It is often said that once you reach the top, there is nowhere to go but down. Bowie State’s Amir Hall has defied that logic.
The record-setting quarterback completed his senior season with a victory lap around the CIAA, a handful of all-time records, a playoff win and now with more hardware. For the second year in a row, Hall is the HBCU Gameday/Protect Your Skull National Offensive Player of The Year.
Hall had a prolific senior season, breaking his own CIAA record with a national-leading 4,152 passing yards to go along with 31 touchdowns to just 10 interceptions. He also led the nation in completions with 354 and through the first three round of the playoffs, no one else has more than 300. He is also second in D2 football with 353 yards of total offense per game.
The numbers are great themselves, but they don’t tell the full story. Hall had to carry even more of a burden early on this season as the team adjusted to the loss of running back Rob Chesson. Maurice Williams and Brandon Abrams would come on late to help compliment Hall’s passing game, but there was a point in the season where the running game and the defense weren’t quite up to speed. That made Hall force some throws he didn’t have to take in 2017 and led to a brief rise in his interception total, but throwing 10 picks out of over 500 passes could be a lot worse.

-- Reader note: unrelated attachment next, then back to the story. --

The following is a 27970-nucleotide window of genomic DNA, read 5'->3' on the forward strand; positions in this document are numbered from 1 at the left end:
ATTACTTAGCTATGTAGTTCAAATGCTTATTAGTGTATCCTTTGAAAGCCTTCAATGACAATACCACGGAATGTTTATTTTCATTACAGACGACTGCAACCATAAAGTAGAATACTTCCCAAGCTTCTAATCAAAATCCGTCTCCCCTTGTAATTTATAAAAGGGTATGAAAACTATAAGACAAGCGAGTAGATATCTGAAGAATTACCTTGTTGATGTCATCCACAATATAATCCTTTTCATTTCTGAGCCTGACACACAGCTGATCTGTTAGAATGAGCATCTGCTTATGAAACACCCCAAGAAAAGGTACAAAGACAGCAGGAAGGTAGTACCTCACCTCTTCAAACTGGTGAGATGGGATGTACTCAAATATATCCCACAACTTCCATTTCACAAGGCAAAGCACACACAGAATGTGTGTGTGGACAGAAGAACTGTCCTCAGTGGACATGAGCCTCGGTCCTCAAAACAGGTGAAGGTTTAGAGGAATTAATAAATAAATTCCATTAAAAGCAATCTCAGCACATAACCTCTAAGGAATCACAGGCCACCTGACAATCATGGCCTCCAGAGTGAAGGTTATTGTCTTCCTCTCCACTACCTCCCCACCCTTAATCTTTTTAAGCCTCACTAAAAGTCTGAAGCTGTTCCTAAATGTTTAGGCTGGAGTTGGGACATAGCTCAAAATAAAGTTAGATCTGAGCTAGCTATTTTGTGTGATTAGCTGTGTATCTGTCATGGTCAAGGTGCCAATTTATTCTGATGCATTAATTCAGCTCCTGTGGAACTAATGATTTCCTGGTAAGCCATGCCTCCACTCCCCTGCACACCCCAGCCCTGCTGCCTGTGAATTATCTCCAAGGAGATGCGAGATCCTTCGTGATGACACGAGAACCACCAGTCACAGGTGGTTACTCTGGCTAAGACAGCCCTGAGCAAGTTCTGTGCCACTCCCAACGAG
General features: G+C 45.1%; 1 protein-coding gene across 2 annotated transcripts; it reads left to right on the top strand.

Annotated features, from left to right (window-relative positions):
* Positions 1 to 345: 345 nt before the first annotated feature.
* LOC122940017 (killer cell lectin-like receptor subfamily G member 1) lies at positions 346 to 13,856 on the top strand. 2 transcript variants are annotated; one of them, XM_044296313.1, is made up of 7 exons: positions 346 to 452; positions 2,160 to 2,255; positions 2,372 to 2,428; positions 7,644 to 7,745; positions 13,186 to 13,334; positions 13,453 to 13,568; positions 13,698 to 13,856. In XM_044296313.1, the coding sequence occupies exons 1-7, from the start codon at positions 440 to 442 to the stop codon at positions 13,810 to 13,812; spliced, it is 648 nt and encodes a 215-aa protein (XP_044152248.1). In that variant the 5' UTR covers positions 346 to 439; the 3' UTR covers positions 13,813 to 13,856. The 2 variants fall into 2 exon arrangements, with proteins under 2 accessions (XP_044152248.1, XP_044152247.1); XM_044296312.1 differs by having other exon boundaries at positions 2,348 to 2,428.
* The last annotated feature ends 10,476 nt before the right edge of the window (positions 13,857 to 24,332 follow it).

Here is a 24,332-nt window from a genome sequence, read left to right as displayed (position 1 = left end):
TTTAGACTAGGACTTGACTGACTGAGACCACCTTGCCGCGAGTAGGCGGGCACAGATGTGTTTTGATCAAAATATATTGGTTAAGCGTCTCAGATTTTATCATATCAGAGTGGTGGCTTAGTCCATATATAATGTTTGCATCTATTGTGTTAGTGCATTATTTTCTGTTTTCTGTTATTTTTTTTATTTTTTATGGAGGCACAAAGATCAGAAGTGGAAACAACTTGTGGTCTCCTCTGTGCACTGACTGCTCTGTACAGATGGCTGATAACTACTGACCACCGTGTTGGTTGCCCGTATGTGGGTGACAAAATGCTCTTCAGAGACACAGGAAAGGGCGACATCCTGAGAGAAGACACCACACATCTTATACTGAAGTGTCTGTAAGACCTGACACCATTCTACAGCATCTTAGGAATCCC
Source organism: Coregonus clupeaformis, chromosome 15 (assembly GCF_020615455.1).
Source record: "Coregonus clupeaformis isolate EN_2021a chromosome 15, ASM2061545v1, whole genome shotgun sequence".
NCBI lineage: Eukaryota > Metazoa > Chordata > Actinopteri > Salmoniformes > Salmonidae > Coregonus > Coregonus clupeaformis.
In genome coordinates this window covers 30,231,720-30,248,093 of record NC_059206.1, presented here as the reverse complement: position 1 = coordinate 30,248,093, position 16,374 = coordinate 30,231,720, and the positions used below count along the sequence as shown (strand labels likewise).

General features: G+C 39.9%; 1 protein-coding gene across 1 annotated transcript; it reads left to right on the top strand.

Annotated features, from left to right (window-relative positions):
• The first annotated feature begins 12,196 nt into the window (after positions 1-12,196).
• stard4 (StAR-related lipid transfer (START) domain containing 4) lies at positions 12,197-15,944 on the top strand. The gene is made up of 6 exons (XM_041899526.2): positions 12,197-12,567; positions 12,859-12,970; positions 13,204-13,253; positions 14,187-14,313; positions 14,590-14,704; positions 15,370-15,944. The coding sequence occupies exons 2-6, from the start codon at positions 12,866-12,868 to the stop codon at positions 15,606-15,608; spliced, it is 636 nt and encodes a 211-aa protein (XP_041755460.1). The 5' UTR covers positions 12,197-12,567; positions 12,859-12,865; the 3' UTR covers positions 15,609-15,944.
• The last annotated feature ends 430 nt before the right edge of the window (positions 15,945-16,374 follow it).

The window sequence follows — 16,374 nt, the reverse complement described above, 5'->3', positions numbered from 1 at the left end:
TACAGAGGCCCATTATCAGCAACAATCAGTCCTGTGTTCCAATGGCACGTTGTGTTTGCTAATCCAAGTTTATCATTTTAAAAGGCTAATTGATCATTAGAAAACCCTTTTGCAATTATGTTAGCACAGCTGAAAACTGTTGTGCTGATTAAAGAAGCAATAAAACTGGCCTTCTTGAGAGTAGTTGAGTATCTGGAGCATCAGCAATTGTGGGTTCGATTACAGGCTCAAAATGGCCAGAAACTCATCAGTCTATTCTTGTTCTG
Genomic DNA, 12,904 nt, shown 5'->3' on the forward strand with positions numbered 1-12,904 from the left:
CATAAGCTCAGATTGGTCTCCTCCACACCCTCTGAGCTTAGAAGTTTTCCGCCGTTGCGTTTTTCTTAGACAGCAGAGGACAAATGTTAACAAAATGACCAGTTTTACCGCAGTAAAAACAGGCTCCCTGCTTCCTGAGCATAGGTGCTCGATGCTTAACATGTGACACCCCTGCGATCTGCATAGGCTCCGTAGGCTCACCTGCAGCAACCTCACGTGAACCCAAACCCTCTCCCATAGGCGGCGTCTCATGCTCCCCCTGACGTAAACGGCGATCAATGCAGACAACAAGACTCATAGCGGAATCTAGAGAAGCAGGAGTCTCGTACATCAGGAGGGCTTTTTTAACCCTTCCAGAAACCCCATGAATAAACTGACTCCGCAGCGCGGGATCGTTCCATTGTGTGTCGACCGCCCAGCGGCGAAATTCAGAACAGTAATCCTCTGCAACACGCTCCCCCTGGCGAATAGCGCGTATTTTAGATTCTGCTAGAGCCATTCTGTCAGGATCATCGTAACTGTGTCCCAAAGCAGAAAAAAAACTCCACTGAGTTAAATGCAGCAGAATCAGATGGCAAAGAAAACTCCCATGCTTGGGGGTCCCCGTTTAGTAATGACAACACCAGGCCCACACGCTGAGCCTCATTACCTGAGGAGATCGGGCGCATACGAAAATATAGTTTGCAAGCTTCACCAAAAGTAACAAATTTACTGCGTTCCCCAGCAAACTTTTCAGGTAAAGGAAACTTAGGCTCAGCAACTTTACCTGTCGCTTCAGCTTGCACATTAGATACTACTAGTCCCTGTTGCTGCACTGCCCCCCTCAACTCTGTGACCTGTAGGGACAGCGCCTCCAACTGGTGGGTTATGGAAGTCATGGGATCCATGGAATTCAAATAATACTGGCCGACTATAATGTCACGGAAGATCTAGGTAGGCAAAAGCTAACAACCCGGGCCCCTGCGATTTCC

The competition for the award wasn’t quite as strong as it was in 2017, but it was there. Caylin Newton put up impressive numbers down the road at Howard. Alcorn State’s Noah Johnson has led his team to the Celebration Bowl. Perhaps his fiercest competion came within the conference from Virginia Union running back Tobias Taylor, who led Division II in all-purpose yards with 196.2 per game.
But in the end, it was Hall, the 6’5 standout from Prince George’s County, who came out on top again.
It was a fitting end to the greatest quarterbacking career in CIAA history and one of the best overall amongst all HBCU quarterbacks. He never threw for less than 30 touchdowns or 3,000 yards in his final three seasons, something that very few quarterbacks can say. His team made the CIAA title game in two of the three seasons he was a starter, and went 9-2 the season that it DIDN’t make it to the title game. He lost just nine games in his three seasons, while averaging better than eight wins and guiding his team to the NCAA playoffs in each of his final two seasons.
The good news for the rest of HBCU football, Hall won’t be eligible to win a third time in a row!